Personally, I prefer a source follower for this. No issues with grid drive.... :)

Quote:

Originally Posted by 45 (Post 2932097)
The 300B looks really good on chart but is quite demanding in terms of driving. All troubles and "hard work" are on the driver.

No kidding!

Quote:

Originally Posted by 45 (Post 2932097)
I guess the harsh sound you talk about is related to the driver.

Or the speaker, actually...

Quote:

Originally Posted by SpreadSpectrum (Post 2932000)
I've never built an SE am so feel free to ignore me, but maybe some of my experiences will help. [.....] I became a big fan of instantaneous overload recovery that day.

Your input is always welcome. Yeah... I too have experienced the nasty effects of blocking distortion. That's what happens when the DC coupling cap to the 300B discharges during a transient, thus, moving the DC bias point of the 300B on recovery. It causes the speakers to emit some really rude sounds. Hence, my use of source followers as well.
However, with the present setup where I'm driving my 300B through an LME49811-based amplifier with 120 Vpp, 5+ A current capability blocking distortion is really not an issue... :) The amp can't actually deliver enough voltage swing to drive the 300B into A2.

Quote:

Originally Posted by SpreadSpectrum (Post 2932000)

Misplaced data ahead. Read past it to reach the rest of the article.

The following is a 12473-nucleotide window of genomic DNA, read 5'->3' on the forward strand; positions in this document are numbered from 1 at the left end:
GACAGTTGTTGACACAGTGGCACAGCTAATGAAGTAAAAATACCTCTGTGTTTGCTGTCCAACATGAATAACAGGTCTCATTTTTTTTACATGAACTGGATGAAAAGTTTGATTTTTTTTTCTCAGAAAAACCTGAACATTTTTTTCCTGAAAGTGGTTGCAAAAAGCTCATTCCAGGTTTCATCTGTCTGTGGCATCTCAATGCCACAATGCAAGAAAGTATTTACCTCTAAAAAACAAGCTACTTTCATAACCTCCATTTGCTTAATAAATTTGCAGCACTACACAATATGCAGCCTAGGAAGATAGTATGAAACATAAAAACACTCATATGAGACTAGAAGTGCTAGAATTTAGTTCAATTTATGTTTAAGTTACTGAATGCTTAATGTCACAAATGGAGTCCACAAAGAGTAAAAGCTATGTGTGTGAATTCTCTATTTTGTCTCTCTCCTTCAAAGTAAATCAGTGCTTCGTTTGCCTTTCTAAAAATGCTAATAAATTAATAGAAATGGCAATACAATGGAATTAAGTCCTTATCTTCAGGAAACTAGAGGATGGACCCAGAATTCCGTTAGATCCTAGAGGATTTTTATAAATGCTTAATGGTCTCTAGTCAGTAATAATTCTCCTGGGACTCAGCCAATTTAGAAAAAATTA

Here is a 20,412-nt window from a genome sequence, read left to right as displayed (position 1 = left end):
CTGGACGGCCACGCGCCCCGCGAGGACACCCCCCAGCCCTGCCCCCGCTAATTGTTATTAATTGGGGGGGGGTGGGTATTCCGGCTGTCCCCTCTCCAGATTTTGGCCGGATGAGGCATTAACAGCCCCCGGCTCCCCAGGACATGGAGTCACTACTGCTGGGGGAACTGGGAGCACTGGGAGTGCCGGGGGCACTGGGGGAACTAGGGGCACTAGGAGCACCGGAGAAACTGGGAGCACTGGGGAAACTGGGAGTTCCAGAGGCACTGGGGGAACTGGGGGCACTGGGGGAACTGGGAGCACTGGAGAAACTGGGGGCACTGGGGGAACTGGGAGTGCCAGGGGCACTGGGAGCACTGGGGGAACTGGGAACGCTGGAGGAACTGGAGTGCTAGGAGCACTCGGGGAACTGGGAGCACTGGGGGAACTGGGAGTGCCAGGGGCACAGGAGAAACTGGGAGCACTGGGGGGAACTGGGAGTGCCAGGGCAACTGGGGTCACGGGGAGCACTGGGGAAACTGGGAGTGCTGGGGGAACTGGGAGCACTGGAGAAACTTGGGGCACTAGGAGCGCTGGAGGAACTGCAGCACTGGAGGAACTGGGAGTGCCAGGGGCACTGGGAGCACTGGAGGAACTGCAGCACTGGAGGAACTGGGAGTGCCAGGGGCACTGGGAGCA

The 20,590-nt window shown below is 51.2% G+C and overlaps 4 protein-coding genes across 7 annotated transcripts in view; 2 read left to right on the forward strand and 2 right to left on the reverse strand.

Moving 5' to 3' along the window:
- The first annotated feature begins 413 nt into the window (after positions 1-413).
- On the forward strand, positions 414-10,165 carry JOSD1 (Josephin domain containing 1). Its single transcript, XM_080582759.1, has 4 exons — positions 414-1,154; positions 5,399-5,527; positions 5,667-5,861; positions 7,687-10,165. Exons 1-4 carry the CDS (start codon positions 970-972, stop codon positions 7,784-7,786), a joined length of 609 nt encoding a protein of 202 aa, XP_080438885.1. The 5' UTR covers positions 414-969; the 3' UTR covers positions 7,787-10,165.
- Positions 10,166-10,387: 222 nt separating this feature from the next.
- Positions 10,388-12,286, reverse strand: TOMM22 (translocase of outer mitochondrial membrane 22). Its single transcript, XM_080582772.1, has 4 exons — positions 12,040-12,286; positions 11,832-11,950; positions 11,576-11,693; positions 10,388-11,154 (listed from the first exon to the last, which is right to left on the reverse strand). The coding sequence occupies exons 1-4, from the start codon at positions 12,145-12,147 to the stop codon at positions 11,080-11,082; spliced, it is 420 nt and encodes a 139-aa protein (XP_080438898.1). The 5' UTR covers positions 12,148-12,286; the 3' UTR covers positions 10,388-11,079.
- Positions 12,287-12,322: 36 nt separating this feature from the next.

I was guessing that it was just the bent transfer characteristic of the amp making IMD with complex music.

Do you happen to have measured data for the IMD? I don't... But it would be interesting to see.

Quote:

Originally Posted by SpreadSpectrum (Post 2932000)
I would start with the question of why the current amplifier sounds harsh by taking some measurements (maybe you already did this, but really characterize the behavior of this thing) and try to address whatever the problem is. You could have an overload recovery issue or maybe you listen to interesting music and hate IMD, who knows?

Well... I hooked up my sand amp. It's based on an LME49811 and is about as low THD as modern sand allows. 0.005 % THD up to clipping, basically. I still get the harshness to the sound - though not as much as with the tube circuit I had yesterday. So I suspect much of the harshness is due to the speaker. But I think I'd have to measure the woofer and tweeter separate to figure that out. It's possible that either is emitting rude sounds during the crossover transition.

~Tom


All times are GMT. The time now is 02:55 AM.


vBulletin Optimisation provided by vB Optimise (Pro) - vBulletin Mods & Addons Copyright © 2014 DragonByte Technologies Ltd.
Copyright 1999-2014 diyAudio


Content Relevant URLs by vBSEO 3.3.2